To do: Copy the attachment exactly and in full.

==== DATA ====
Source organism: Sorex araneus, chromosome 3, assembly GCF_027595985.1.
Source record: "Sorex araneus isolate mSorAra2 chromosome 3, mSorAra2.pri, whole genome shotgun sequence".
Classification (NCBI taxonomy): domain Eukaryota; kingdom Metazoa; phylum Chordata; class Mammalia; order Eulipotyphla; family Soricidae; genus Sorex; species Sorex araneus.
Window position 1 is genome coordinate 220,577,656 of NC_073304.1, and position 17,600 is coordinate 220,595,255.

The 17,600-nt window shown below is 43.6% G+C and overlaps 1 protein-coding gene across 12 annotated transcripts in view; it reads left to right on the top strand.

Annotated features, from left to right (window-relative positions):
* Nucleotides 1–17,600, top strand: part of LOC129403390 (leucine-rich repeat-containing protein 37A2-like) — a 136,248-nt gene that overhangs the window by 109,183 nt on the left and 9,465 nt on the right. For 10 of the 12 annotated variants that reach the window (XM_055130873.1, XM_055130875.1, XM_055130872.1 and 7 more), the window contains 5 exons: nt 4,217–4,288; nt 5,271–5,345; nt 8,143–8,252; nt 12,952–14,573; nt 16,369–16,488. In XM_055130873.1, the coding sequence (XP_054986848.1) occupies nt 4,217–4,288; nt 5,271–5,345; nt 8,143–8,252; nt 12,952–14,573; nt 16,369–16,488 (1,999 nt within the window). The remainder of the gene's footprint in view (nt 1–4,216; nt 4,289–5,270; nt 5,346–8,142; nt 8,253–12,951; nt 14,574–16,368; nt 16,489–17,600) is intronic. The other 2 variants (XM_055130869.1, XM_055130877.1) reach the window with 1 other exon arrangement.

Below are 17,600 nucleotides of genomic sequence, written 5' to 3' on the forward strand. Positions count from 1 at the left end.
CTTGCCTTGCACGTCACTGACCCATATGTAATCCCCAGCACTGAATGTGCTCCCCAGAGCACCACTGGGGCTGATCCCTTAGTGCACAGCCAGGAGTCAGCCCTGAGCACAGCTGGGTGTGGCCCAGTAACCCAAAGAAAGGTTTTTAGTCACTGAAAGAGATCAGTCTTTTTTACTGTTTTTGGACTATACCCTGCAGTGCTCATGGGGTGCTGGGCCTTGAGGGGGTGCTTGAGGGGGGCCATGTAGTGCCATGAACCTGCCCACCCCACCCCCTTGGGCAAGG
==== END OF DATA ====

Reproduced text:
Source organism: Sorex araneus, chromosome 3, assembly GCF_027595985.1.
Source record: "Sorex araneus isolate mSorAra2 chromosome 3, mSorAra2.pri, whole genome shotgun sequence".
Classification (NCBI taxonomy): domain Eukaryota; kingdom Metazoa; phylum Chordata; class Mammalia; order Eulipotyphla; family Soricidae; genus Sorex; species Sorex araneus.
Window position 1 is genome coordinate 220,577,656 of NC_073304.1, and position 17,600 is coordinate 220,595,255.

The 17,600-nt window shown below is 43.6% G+C and overlaps 1 protein-coding gene across 12 annotated transcripts in view; it reads left to right on the top strand.

Annotated features, from left to right (window-relative positions):
* Nucleotides 1–17,600, top strand: part of LOC129403390 (leucine-rich repeat-containing protein 37A2-like) — a 136,248-nt gene that overhangs the window by 109,183 nt on the left and 9,465 nt on the right. For 10 of the 12 annotated variants that reach the window (XM_055130873.1, XM_055130875.1, XM_055130872.1 and 7 more), the window contains 5 exons: nt 4,217–4,288; nt 5,271–5,345; nt 8,143–8,252; nt 12,952–14,573; nt 16,369–16,488. In XM_055130873.1, the coding sequence (XP_054986848.1) occupies nt 4,217–4,288; nt 5,271–5,345; nt 8,143–8,252; nt 12,952–14,573; nt 16,369–16,488 (1,999 nt within the window). The remainder of the gene's footprint in view (nt 1–4,216; nt 4,289–5,270; nt 5,346–8,142; nt 8,253–12,951; nt 14,574–16,368; nt 16,489–17,600) is intronic. The other 2 variants (XM_055130869.1, XM_055130877.1) reach the window with 1 other exon arrangement.

Below are 17,600 nucleotides of genomic sequence, written 5' to 3' on the forward strand. Positions count from 1 at the left end.
CTTGCCTTGCACGTCACTGACCCATATGTAATCCCCAGCACTGAATGTGCTCCCCAGAGCACCACTGGGGCTGATCCCTTAGTGCACAGCCAGGAGTCAGCCCTGAGCACAGCTGGGTGTGGCCCAGTAACCCAAAGAAAGGTTTTTAGTCACTGAAAGAGATCAGTCTTTTTTACTGTTTTTGGACTATACCCTGCAGTGCTCATGGGGTGCTGGGCCTTGAGGGGGTGCTTGAGGGGGGCCATGTAGTGCCATGAACCTGCCCACCCCACCCCCTTGGGCAAGG